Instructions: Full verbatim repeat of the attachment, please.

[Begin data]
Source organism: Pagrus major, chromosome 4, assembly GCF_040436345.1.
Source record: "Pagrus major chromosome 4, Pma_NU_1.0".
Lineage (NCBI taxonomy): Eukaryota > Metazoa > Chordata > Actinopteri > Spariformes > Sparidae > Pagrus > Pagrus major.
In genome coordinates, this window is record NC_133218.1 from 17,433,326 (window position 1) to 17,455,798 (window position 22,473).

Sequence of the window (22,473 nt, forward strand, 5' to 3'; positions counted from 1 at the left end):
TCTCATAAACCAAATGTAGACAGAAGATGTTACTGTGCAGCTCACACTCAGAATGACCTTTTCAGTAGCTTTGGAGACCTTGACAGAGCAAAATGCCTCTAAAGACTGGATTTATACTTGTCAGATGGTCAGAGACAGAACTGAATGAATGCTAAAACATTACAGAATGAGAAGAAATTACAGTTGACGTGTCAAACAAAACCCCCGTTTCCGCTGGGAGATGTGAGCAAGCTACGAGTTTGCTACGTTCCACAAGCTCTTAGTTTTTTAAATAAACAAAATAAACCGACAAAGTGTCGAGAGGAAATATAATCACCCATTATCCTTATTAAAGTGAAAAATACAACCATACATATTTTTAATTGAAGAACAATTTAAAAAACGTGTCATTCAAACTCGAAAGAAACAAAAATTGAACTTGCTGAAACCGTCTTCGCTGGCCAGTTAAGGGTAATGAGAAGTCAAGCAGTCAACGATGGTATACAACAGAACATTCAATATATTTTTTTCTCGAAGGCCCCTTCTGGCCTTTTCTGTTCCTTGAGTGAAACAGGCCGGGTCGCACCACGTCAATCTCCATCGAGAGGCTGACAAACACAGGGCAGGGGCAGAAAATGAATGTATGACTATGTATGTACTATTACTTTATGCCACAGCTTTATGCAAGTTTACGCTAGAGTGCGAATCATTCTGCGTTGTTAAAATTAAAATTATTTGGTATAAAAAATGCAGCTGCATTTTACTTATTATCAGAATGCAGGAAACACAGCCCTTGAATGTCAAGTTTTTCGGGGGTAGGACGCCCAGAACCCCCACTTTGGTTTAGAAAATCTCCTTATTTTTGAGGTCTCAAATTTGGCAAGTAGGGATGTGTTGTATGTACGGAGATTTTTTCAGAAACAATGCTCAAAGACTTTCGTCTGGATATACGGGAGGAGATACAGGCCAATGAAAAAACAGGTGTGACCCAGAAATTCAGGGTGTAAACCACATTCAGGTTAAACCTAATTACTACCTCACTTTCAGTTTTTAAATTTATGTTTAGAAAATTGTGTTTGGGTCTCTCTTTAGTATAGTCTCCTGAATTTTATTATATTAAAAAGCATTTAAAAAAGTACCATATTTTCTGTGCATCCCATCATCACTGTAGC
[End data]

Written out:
Source organism: Pagrus major, chromosome 4, assembly GCF_040436345.1.
Source record: "Pagrus major chromosome 4, Pma_NU_1.0".
Lineage (NCBI taxonomy): Eukaryota > Metazoa > Chordata > Actinopteri > Spariformes > Sparidae > Pagrus > Pagrus major.
In genome coordinates, this window is record NC_133218.1 from 17,433,326 (window position 1) to 17,455,798 (window position 22,473).

Sequence of the window (22,473 nt, forward strand, 5' to 3'; positions counted from 1 at the left end):
TCTCATAAACCAAATGTAGACAGAAGATGTTACTGTGCAGCTCACACTCAGAATGACCTTTTCAGTAGCTTTGGAGACCTTGACAGAGCAAAATGCCTCTAAAGACTGGATTTATACTTGTCAGATGGTCAGAGACAGAACTGAATGAATGCTAAAACATTACAGAATGAGAAGAAATTACAGTTGACGTGTCAAACAAAACCCCCGTTTCCGCTGGGAGATGTGAGCAAGCTACGAGTTTGCTACGTTCCACAAGCTCTTAGTTTTTTAAATAAACAAAATAAACCGACAAAGTGTCGAGAGGAAATATAATCACCCATTATCCTTATTAAAGTGAAAAATACAACCATACATATTTTTAATTGAAGAACAATTTAAAAAACGTGTCATTCAAACTCGAAAGAAACAAAAATTGAACTTGCTGAAACCGTCTTCGCTGGCCAGTTAAGGGTAATGAGAAGTCAAGCAGTCAACGATGGTATACAACAGAACATTCAATATATTTTTTTCTCGAAGGCCCCTTCTGGCCTTTTCTGTTCCTTGAGTGAAACAGGCCGGGTCGCACCACGTCAATCTCCATCGAGAGGCTGACAAACACAGGGCAGGGGCAGAAAATGAATGTATGACTATGTATGTACTATTACTTTATGCCACAGCTTTATGCAAGTTTACGCTAGAGTGCGAATCATTCTGCGTTGTTAAAATTAAAATTATTTGGTATAAAAAATGCAGCTGCATTTTACTTATTATCAGAATGCAGGAAACACAGCCCTTGAATGTCAAGTTTTTCGGGGGTAGGACGCCCAGAACCCCCACTTTGGTTTAGAAAATCTCCTTATTTTTGAGGTCTCAAATTTGGCAAGTAGGGATGTGTTGTATGTACGGAGATTTTTTCAGAAACAATGCTCAAAGACTTTCGTCTGGATATACGGGAGGAGATACAGGCCAATGAAAAAACAGGTGTGACCCAGAAATTCAGGGTGTAAACCACATTCAGGTTAAACCTAATTACTACCTCACTTTCAGTTTTTAAATTTATGTTTAGAAAATTGTGTTTGGGTCTCTCTTTAGTATAGTCTCCTGAATTTTATTATATTAAAAAGCATTTAAAAAAGTACCATATTTTCTGTGCATCCCATCATCACTGTAGC